Threadripper 3970X Performing Better On Windows Relative To Linux - Thanks To Microsoft Or Zen 2?
Written by Michael Larabel in AMD on 30 November 2019 at 09:37 AM EST. 11 Comments
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With the AMD Ryzen Threadripper 3970X benchmarks on Windows 10 and Linux, Ubuntu 19.10 and other common distributions were just ~2% faster than the Microsoft OS and Clear Linux was just ~10% faster, based on 80+ benchmarks carried out. Those margins are much closer than we have seen with past iterations of Threadripper, but is that due to the Zen 2 microarchitecture and the improved topology of the new Threadripper CPUs or due to Microsoft's scheduler changes and other software improvements made in Windows 10 November 2019 Update? Here are some benchmarks.


One of the frequent questions that came up following that Windows 10 vs. Linux benchmark article yesterday was whether the relatively close Windows 10 vs. Linux performance was due to AMD Zen 2 / Threadripper 3970X itself or the ongoing software improvements Microsoft has been working on around its scheduler and other areas for dealing with today's HEDT processors.

For answering that question at least in part, I fired up some additional Windows benchmarks on the same system when instead running the Microsoft Windows 10 October 2018 Update as opposed to the latest feature release, Microsoft Windows 10 November 2019 Update. Here's a look at how comparing last year's and the current feature builds panned out:

The demanding SPECjbb 2015 was the biggest benefactor of the new Windows 10 release on Threadripper 3970X with a massive 30% improvement while 7-Zip and Renaissance's Java tests saw 12~18% improvements and other workloads at 8% or less. Shown are just the tests with measurable differences between the Windows 10 releases. With over 80 tests ran, the vast majority of them saw a negligible change in performance. In a few cases, the older Windows 10 build offered slightly better performance.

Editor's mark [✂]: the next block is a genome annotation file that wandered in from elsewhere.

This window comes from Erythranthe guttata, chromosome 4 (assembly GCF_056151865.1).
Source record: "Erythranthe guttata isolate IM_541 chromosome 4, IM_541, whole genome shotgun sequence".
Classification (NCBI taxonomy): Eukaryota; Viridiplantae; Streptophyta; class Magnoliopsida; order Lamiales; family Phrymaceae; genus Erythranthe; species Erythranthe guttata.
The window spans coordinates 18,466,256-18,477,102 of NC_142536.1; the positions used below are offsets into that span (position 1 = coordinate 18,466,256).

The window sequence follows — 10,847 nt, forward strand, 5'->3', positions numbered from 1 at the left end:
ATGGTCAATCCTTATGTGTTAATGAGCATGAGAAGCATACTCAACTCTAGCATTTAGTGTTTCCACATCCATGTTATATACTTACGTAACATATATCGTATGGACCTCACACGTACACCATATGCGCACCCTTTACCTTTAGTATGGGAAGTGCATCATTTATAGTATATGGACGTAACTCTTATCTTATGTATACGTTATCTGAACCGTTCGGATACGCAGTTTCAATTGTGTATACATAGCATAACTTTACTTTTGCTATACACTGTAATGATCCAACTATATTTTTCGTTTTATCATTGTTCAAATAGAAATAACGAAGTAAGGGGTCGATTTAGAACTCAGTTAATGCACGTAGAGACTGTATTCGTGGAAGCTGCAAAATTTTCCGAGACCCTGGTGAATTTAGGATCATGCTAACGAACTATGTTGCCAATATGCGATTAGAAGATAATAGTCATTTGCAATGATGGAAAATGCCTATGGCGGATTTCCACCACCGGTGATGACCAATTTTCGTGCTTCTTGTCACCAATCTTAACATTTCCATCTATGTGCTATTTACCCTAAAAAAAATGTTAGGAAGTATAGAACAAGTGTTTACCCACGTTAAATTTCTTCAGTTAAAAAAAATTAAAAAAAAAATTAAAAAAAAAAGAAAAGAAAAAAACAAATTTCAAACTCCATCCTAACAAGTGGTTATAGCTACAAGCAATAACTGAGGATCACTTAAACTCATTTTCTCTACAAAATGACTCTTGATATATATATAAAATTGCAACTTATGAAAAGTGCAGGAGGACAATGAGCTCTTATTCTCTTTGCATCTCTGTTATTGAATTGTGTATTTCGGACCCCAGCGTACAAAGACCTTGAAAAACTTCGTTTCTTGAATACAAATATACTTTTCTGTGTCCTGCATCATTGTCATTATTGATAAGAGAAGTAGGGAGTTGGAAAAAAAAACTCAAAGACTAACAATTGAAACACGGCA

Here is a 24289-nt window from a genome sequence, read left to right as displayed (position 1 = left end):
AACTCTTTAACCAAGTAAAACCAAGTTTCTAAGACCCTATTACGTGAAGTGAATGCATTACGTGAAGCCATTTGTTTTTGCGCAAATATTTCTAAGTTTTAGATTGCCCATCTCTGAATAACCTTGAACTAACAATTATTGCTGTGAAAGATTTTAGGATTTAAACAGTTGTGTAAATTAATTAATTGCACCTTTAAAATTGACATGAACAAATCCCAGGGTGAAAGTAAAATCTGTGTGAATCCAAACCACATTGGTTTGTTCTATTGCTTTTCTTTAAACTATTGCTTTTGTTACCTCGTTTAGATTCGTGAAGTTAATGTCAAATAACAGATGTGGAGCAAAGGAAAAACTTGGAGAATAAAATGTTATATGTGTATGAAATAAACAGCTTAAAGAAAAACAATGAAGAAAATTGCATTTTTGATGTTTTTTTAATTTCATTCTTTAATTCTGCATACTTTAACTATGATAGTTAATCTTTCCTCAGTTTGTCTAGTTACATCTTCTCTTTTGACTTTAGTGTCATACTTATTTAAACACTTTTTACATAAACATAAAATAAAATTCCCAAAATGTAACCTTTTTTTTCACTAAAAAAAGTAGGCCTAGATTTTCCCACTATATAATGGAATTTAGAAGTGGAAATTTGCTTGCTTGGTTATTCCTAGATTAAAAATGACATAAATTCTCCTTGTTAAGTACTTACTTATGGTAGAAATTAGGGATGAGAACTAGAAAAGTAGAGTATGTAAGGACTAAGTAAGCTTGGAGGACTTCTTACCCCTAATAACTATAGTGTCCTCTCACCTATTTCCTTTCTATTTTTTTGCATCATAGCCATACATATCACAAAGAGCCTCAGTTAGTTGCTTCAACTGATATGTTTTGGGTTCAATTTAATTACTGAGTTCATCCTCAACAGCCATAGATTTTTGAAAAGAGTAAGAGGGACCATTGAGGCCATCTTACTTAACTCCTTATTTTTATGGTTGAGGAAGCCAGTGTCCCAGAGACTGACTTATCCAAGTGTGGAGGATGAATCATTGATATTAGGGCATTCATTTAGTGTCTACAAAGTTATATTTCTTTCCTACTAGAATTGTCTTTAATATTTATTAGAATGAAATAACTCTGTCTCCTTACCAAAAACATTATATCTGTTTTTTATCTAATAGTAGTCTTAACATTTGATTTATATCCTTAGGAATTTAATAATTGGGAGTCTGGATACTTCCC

So while the Windows 10 November 2019 Update did help some workloads on Threadripper 3970X, the vast majority of the tests were within a margin of error to the previous Windows 10 release. Thus for the more competitive Windows 10 performance to Linux on the new Threadripper parts appear to be largely due to hardware improvements as opposed to Microsoft's software optimizations over the past year.

In case you missed it, see the 3970X Windows vs. 5 Linux distribution benchmarks from yesterday. If you enjoy our new and original content 365 days per year and often exclusive Linux hardware testing, consider showing your support this Black Friday / Cyber Monday.
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Michael Larabel is the principal author of Phoronix.com and founded the site in 2004 with a focus on enriching the Linux hardware experience. Michael has written more than 20,000 articles covering the state of Linux hardware support, Linux performance, graphics drivers, and other topics. Michael is also the lead developer of the Phoronix Test Suite, Phoromatic, and OpenBenchmarking.org automated benchmarking software. He can be followed via Twitter or contacted via MichaelLarabel.com.

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